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john1565

Alexander: Why he is greatest commander

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I have found some topics here which cast a doubt on Alexander's greatness. Some people compare Ceasar with him, while few others tried to say Genghis Khan is greatest. As those posts are years old, I am creating a new thread on this topic.

 

To support my opinion that Alexander is greatest commander, I would like to attach 2 tour maps. One is of Alexander and another of Julius Caesar. If anyone look at the maps, he/she can easily understand the greatness of Alexander.

 

 

Keep in mind, Alexander the Great have reached various parts of the world within a short life-span of 33 years. If he had managed a 60 year life, wouldn't he conquered all parts of the world?

alexander-map.png.fc9e86531b4361437efcf5dfd358bb1a.png

ceasar.png.9ee7994cc4d5168478a3b8a5a7249358.png

 

Tour map credit: Wikitour

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When he was in Spain, Caesar was visiting a town with friends and spotted a statue of Alexander. He started to weep. His friends asked what was causing his misery. "This man" Caesar said, "at my age had conquered the world. I have done nothing".

Alexander did not merely conquer a large area, he set in place a greek-orientated culture across the regions he had dominated that lasted long after he was dead. These regions demonstrate extensive ruins and remains of the period to this day, some now in obscure or difficult areas. Caesar did not inspire the same pro-Roman culture - that was the result of later influence or prior work by merchants. Had Alexander reached the age of sixty it's unlikely he would have extended his reach much further because his army in India had already threatened to mutiny if he did not stop.

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Alexander engaged in every type of warfare, and was victorious in all of them.  He defeated armies of Greek hoplites, Iranian cavalry and asiatic masses, barbarian tribes and Indian Rajahs; besieged and captured great Greek and Phoenician cities, as well as remote, inaccessible, rock-bound mountain strongholds; succeeded in guerilla warfare against hill and mountain tribes, and defeated steppe horse-warriors. No army, city or people in arms ever defeated him.  Nobody, not Pyrrhus, Hannibal, Scipio, Cyrus, Caesar, or his father Phillip were as successful.

Edited by Pompieus
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I am a big fan of Julius Caesar as a general and statesman, but I will concede that Alexander MAY have been a better general - at least in his own time.  But, I think if you took Caesar and three of his most veteran legions and gave Alexander a force twice as large, Caesar might still have emerged victorious.  The Romans raised war to a science as few other cultures in the history of the world have ever done.

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On 2/27/2018 at 1:44 AM, indianasmith said:

I am a big fan of Julius Caesar as a general and statesman, but I will concede that Alexander MAY have been a better general - at least in his own time.  But, I think if you took Caesar and three of his most veteran legions and gave Alexander a force twice as large, Caesar might still have emerged victorious.  The Romans raised war to a science as few other cultures in the history of the world have ever done.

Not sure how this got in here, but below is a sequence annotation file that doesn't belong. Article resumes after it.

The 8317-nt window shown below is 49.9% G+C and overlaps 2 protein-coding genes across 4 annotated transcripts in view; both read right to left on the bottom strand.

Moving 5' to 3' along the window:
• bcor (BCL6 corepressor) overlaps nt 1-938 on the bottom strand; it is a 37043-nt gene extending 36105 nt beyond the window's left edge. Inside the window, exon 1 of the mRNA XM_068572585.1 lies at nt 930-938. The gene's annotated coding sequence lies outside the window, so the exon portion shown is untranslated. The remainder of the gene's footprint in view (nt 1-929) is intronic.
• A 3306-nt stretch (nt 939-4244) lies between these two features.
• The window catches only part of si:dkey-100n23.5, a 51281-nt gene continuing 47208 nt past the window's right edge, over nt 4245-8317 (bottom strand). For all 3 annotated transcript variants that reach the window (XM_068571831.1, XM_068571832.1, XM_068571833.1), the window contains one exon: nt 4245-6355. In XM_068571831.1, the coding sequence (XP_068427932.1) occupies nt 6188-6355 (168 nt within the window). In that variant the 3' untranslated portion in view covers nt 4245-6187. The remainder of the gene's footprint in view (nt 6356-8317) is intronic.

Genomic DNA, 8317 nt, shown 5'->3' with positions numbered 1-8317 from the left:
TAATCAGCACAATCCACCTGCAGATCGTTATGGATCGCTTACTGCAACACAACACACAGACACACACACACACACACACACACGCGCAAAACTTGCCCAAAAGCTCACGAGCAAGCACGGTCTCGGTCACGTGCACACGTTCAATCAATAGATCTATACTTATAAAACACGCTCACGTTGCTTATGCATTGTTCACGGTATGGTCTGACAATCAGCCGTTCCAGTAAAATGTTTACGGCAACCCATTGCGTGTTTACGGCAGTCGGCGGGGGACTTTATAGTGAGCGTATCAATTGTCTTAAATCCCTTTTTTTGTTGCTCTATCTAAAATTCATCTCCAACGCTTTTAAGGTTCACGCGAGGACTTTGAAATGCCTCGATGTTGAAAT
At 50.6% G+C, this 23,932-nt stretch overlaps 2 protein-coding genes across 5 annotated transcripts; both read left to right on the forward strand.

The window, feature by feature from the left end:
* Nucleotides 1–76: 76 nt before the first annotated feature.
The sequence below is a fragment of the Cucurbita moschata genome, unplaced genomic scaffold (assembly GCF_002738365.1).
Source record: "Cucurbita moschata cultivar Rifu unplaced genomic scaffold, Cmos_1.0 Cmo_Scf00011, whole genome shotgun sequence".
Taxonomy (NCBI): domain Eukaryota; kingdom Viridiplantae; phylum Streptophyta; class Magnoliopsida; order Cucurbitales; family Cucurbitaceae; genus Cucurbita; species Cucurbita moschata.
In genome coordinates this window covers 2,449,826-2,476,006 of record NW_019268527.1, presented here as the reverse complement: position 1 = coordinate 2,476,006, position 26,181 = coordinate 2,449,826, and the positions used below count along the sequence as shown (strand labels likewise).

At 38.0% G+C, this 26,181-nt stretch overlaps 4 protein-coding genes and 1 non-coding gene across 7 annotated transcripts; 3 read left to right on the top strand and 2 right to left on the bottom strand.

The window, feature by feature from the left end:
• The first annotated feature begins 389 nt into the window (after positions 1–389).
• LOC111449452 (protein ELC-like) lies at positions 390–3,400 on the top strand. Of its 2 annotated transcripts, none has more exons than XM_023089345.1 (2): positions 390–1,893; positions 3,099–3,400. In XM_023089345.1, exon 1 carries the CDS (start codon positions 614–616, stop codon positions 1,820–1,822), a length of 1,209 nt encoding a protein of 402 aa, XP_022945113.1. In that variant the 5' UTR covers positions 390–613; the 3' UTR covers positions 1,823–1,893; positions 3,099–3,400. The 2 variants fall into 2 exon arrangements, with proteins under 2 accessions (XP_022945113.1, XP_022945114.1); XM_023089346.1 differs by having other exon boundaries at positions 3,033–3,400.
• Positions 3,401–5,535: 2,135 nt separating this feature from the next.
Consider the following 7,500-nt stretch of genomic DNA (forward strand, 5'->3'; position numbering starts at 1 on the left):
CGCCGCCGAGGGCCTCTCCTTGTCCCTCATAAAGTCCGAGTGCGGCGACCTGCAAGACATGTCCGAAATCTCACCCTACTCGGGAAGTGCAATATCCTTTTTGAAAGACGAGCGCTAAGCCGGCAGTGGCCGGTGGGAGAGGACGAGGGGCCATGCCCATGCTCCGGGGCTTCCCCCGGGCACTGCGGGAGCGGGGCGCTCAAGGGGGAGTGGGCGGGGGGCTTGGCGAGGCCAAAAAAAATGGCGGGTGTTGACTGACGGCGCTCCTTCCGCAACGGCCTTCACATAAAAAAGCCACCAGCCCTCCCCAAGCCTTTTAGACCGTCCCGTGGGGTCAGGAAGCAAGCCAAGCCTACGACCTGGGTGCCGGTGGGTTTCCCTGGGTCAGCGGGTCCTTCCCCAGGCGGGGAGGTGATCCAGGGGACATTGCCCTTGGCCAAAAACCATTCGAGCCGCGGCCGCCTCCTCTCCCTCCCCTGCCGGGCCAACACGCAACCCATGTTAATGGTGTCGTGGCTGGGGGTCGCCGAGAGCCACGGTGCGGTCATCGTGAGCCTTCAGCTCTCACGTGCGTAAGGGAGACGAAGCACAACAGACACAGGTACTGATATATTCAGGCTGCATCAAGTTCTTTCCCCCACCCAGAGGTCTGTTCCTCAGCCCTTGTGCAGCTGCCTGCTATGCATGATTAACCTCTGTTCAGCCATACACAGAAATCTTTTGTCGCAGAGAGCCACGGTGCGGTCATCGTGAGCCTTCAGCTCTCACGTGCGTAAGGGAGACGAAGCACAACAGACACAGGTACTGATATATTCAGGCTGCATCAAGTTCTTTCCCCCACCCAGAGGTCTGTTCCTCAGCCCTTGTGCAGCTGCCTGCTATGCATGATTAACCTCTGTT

Caesar is also great. No doubt!

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The Romans raised war to a science as few other cultures in the history of the world have ever done.

You have to be joking. I agree they were ruthless, determined, and capable of engineering that some armies couldn't match, but much of the methodology was derived from the greeks, and Egyptians in periods gone had been equally capable and it seems just as well organised. People sometimes place too much emphasis on te Roman model of warfare I think - which evolved into a one-trick tool. They used a heavy infantry army, useless against Surena's mounted archer army at Carrhae. Paulus' unelnlightened tactic of attack in a huge mass led to a spectacular defeat at Cannae. The Roman system worked not because of any innate superiority - they had any number of defeats to their credit  - but because they always tried to exercise initiative, though the advantages of scale increasingly worked for them too. By the late empire the Roman legions were not exactly capable, nothing like their peak in the early empire.

What is true is that the Romans often found capable leaders and that made the difference. A poor commander and the legions were not better than anyone else, even lacklustre in performance (Titus nearly had many junior officers executed when he was threatened by zealots during the siege of Jerusalem, and lwgionaries were not following simple regulations of having weaponry to hand during their siegeworks). Well led, a Roman legion was a difficult beast to defeat. Bear in mind, nearly half the major battles fought by Romans were against each other.

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